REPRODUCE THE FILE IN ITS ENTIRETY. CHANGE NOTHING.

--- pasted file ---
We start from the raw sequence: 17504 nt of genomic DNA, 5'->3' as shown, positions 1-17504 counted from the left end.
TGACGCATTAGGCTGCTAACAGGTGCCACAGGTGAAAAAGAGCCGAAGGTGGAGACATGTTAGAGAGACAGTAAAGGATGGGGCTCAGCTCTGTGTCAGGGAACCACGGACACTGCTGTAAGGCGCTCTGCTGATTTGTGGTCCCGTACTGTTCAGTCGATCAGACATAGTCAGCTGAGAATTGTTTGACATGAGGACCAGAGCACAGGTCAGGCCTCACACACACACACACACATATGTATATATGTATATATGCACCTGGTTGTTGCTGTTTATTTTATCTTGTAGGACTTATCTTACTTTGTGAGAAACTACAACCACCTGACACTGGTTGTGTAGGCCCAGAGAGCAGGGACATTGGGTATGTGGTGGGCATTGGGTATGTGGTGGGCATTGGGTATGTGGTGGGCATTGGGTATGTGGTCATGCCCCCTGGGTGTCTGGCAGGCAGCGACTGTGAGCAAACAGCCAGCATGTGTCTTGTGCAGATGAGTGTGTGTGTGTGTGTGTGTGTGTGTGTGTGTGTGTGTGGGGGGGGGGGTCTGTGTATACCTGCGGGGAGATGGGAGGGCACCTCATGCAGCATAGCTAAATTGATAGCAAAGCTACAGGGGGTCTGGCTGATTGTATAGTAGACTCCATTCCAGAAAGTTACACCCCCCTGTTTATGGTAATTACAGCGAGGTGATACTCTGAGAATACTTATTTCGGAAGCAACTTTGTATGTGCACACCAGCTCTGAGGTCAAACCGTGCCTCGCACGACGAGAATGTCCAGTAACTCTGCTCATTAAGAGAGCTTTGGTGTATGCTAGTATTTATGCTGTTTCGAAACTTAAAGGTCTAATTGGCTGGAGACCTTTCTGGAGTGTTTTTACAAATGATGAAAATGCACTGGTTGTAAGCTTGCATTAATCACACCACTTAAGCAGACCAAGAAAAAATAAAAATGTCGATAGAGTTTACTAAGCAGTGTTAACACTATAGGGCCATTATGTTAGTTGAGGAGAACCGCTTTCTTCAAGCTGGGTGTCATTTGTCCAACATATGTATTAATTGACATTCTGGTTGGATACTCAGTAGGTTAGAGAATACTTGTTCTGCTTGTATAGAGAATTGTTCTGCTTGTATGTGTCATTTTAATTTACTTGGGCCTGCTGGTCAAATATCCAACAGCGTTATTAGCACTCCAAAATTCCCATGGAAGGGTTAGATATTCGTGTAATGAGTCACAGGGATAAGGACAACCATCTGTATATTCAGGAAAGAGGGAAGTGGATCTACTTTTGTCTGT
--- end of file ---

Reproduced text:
We start from the raw sequence: 17504 nt of genomic DNA, 5'->3' as shown, positions 1-17504 counted from the left end.
TGACGCATTAGGCTGCTAACAGGTGCCACAGGTGAAAAAGAGCCGAAGGTGGAGACATGTTAGAGAGACAGTAAAGGATGGGGCTCAGCTCTGTGTCAGGGAACCACGGACACTGCTGTAAGGCGCTCTGCTGATTTGTGGTCCCGTACTGTTCAGTCGATCAGACATAGTCAGCTGAGAATTGTTTGACATGAGGACCAGAGCACAGGTCAGGCCTCACACACACACACACACATATGTATATATGTATATATGCACCTGGTTGTTGCTGTTTATTTTATCTTGTAGGACTTATCTTACTTTGTGAGAAACTACAACCACCTGACACTGGTTGTGTAGGCCCAGAGAGCAGGGACATTGGGTATGTGGTGGGCATTGGGTATGTGGTGGGCATTGGGTATGTGGTGGGCATTGGGTATGTGGTCATGCCCCCTGGGTGTCTGGCAGGCAGCGACTGTGAGCAAACAGCCAGCATGTGTCTTGTGCAGATGAGTGTGTGTGTGTGTGTGTGTGTGTGTGTGTGTGTGTGTGGGGGGGGGGGTCTGTGTATACCTGCGGGGAGATGGGAGGGCACCTCATGCAGCATAGCTAAATTGATAGCAAAGCTACAGGGGGTCTGGCTGATTGTATAGTAGACTCCATTCCAGAAAGTTACACCCCCCTGTTTATGGTAATTACAGCGAGGTGATACTCTGAGAATACTTATTTCGGAAGCAACTTTGTATGTGCACACCAGCTCTGAGGTCAAACCGTGCCTCGCACGACGAGAATGTCCAGTAACTCTGCTCATTAAGAGAGCTTTGGTGTATGCTAGTATTTATGCTGTTTCGAAACTTAAAGGTCTAATTGGCTGGAGACCTTTCTGGAGTGTTTTTACAAATGATGAAAATGCACTGGTTGTAAGCTTGCATTAATCACACCACTTAAGCAGACCAAGAAAAAATAAAAATGTCGATAGAGTTTACTAAGCAGTGTTAACACTATAGGGCCATTATGTTAGTTGAGGAGAACCGCTTTCTTCAAGCTGGGTGTCATTTGTCCAACATATGTATTAATTGACATTCTGGTTGGATACTCAGTAGGTTAGAGAATACTTGTTCTGCTTGTATAGAGAATTGTTCTGCTTGTATGTGTCATTTTAATTTACTTGGGCCTGCTGGTCAAATATCCAACAGCGTTATTAGCACTCCAAAATTCCCATGGAAGGGTTAGATATTCGTGTAATGAGTCACAGGGATAAGGACAACCATCTGTATATTCAGGAAAGAGGGAAGTGGATCTACTTTTGTCTGT